The stories explained how a shovel, a few "gunny" sacks, and old railroad ties could be used to construct a fall-out shelter that would save us.

1. Dig a hole in the ground with the shovel.

2. Put the dirt in the gunny sacks.

3. Lay the old railroad ties across the hole.

4. Stack the dirt-filled sacks on top of the railroad ties.

5. In the event of nuclear attack, crawl in the hole with a few cans of water and be shielded on all sides from radioactive fallout by dirt.

Linus Pauling claimed that the author of these popular newspaper articles build a demonstration model of this cheap fallout shelter near his home in Beverly Hills, CA. There was a forest fire, which caught the old railroad ties on fire, dumping the gunny sack of dirt into the cavity below.

Fortunately, the Nobel Laurate was not inside the fallout shelter at the time.

With kind regards,

Oliver
http://www.umr.edu/~om

lswinford
2004-Aug-30, 07:48 PM
Don't forget Princeton's Gerta Keller (http://www.cnn.com/2004/TECH/science/03/02/coolsc.dinosaurs.extinction/index.html) that suggested, with a bit of approval from New York's American Museum of Natural History paleontology chairman Mark Norell, that not all became extinct from the asteroid collision.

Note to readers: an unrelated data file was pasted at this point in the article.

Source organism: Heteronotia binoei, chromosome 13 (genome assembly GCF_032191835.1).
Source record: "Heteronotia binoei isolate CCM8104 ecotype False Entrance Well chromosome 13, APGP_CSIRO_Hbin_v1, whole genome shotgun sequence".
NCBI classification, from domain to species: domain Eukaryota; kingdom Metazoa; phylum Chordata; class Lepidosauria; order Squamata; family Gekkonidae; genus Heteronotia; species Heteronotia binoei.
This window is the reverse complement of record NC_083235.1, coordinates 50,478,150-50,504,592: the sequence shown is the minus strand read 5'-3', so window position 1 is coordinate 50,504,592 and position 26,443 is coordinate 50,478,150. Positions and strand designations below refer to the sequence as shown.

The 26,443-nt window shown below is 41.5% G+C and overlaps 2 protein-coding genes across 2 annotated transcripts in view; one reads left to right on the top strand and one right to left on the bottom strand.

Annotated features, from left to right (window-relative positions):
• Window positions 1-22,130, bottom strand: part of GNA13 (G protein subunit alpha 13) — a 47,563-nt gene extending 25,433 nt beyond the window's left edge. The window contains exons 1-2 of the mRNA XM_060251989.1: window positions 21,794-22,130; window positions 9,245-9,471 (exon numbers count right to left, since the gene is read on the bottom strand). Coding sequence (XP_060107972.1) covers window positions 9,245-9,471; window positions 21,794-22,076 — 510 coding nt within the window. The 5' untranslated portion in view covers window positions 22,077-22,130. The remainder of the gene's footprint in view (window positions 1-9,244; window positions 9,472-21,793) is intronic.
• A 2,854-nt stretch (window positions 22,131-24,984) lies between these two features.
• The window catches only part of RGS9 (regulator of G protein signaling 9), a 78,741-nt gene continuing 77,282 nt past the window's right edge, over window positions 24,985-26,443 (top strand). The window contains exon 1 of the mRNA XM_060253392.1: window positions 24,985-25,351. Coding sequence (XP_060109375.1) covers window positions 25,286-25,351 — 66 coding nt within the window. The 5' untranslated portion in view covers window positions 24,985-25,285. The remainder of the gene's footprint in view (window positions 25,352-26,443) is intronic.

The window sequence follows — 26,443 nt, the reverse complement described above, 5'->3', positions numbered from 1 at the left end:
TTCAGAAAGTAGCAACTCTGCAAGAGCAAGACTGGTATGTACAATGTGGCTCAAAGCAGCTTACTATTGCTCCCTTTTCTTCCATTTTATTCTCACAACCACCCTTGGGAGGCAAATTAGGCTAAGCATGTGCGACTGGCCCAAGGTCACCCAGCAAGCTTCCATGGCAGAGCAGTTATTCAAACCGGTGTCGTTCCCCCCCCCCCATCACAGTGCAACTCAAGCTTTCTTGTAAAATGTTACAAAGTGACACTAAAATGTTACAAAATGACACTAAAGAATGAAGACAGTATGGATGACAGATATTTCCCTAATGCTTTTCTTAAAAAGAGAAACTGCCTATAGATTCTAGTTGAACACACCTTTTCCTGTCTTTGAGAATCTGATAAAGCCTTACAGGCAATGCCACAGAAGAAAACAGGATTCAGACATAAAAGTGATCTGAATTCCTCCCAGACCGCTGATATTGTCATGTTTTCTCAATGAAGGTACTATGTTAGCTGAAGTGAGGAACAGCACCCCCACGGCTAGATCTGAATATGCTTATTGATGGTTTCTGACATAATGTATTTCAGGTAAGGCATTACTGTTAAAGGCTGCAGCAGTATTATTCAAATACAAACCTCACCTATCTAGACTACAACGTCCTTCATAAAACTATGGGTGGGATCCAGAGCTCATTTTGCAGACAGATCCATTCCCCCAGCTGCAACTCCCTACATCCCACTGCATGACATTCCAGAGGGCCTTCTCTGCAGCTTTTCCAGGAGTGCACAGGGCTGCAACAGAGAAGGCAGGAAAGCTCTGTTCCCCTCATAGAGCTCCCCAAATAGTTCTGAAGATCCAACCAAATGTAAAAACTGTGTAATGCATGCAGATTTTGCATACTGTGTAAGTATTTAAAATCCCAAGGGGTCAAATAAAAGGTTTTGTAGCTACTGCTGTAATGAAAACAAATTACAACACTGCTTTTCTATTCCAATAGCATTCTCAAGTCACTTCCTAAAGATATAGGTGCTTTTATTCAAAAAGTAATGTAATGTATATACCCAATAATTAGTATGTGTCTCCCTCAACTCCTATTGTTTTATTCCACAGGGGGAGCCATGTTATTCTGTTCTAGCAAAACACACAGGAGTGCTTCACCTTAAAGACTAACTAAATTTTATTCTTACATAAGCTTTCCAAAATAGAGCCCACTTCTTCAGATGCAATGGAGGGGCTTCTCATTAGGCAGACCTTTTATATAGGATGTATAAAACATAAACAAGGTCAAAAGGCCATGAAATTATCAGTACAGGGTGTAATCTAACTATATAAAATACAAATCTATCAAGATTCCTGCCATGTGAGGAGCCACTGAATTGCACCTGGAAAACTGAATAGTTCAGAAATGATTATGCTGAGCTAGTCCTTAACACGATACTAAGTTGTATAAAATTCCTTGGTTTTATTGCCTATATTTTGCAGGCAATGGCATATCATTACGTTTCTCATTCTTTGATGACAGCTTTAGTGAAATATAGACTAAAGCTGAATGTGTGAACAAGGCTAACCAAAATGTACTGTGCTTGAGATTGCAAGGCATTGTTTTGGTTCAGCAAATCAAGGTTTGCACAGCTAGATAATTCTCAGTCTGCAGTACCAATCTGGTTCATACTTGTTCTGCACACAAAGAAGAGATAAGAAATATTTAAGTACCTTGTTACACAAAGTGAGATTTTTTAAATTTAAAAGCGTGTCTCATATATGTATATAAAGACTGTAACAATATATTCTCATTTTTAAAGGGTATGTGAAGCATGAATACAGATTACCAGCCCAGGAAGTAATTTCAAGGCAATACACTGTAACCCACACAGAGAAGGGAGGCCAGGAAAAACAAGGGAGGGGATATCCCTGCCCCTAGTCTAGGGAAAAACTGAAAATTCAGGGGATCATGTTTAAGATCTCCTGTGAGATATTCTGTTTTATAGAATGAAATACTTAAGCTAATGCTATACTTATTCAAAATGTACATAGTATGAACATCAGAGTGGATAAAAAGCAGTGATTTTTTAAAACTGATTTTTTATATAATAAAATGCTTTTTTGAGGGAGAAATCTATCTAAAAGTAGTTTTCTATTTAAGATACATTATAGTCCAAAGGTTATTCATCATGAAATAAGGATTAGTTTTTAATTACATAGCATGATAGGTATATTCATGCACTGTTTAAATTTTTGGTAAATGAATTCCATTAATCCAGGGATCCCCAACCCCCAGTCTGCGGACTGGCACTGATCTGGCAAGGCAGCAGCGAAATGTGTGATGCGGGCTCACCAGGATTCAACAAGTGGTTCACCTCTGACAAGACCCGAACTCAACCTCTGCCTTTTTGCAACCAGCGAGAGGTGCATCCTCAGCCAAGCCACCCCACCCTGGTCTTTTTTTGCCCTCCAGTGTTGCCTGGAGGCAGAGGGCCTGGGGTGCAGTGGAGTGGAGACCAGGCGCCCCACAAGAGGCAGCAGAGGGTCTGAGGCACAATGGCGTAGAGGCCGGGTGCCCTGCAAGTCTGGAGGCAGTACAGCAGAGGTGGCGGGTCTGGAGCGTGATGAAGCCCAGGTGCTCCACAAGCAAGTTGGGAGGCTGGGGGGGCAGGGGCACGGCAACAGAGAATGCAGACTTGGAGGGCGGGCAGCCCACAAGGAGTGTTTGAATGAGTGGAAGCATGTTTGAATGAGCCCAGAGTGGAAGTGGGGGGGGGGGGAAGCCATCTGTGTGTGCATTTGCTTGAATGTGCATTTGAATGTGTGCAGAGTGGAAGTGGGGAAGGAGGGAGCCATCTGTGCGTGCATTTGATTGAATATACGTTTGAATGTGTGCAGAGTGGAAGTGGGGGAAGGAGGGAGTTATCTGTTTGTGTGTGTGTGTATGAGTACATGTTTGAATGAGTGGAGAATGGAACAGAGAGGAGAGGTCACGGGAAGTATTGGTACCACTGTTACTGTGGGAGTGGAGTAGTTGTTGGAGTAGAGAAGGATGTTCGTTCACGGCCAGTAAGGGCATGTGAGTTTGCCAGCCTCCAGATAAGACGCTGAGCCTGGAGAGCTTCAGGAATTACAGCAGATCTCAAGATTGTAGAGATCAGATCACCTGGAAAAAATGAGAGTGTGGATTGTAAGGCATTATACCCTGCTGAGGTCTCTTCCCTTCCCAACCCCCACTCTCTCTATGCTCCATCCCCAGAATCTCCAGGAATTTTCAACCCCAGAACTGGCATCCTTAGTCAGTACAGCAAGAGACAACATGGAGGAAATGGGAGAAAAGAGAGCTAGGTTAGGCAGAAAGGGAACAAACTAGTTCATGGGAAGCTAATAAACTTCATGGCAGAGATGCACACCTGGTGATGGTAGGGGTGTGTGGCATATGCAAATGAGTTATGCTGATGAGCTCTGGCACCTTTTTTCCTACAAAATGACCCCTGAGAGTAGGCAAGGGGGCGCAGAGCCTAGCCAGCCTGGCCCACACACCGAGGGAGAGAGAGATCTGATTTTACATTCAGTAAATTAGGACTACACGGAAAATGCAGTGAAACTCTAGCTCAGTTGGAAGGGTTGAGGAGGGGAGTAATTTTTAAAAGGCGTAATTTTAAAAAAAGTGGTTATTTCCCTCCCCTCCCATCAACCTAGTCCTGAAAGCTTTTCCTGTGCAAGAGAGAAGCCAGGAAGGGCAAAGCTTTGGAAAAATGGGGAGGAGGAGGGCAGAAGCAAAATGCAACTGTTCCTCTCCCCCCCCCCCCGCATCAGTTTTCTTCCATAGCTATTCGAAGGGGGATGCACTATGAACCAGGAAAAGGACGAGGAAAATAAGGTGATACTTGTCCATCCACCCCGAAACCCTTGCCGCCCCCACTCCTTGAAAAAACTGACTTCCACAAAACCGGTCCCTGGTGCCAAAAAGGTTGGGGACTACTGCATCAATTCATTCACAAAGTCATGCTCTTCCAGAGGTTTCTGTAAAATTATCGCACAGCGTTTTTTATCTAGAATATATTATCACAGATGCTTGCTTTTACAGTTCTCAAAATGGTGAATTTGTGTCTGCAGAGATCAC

(As for the 'fallout shelter' I recall a US GPO booklet on 'surviving a nuclear attack' that gave illustration of using a door as a 'lean-to' on the side of a house. The door was then covered with dirt, from underneath the door's 'shelter' to at least half-a-foot deep. It was obvious, such as the open sides, that this was not a long-term solution, but something to do during the supposed ten to twenty minutes between when notice was supposed to be given and when 'the bombs began bursting in air'. I thought it was a diversion and an opportunity to dig one's own grave, since the person would be hunkered down in that door and dirt covered hole, since there may not be many available or interested to do so after the attacks. Fairly, most instructions used basements and storm shelters, however, which were reasonable precautions. Unfairly, I have a suspicion that we might not get much, if any, notice with any future nuclear exchanges.)

Guest
2004-Aug-30, 10:24 PM
Taken with a grain of salt, love it when somebody theorizes and everyone accepts the theory as fact, untill the theory is proven wrong, and then hearing how everyone knew something was wrong with that theory!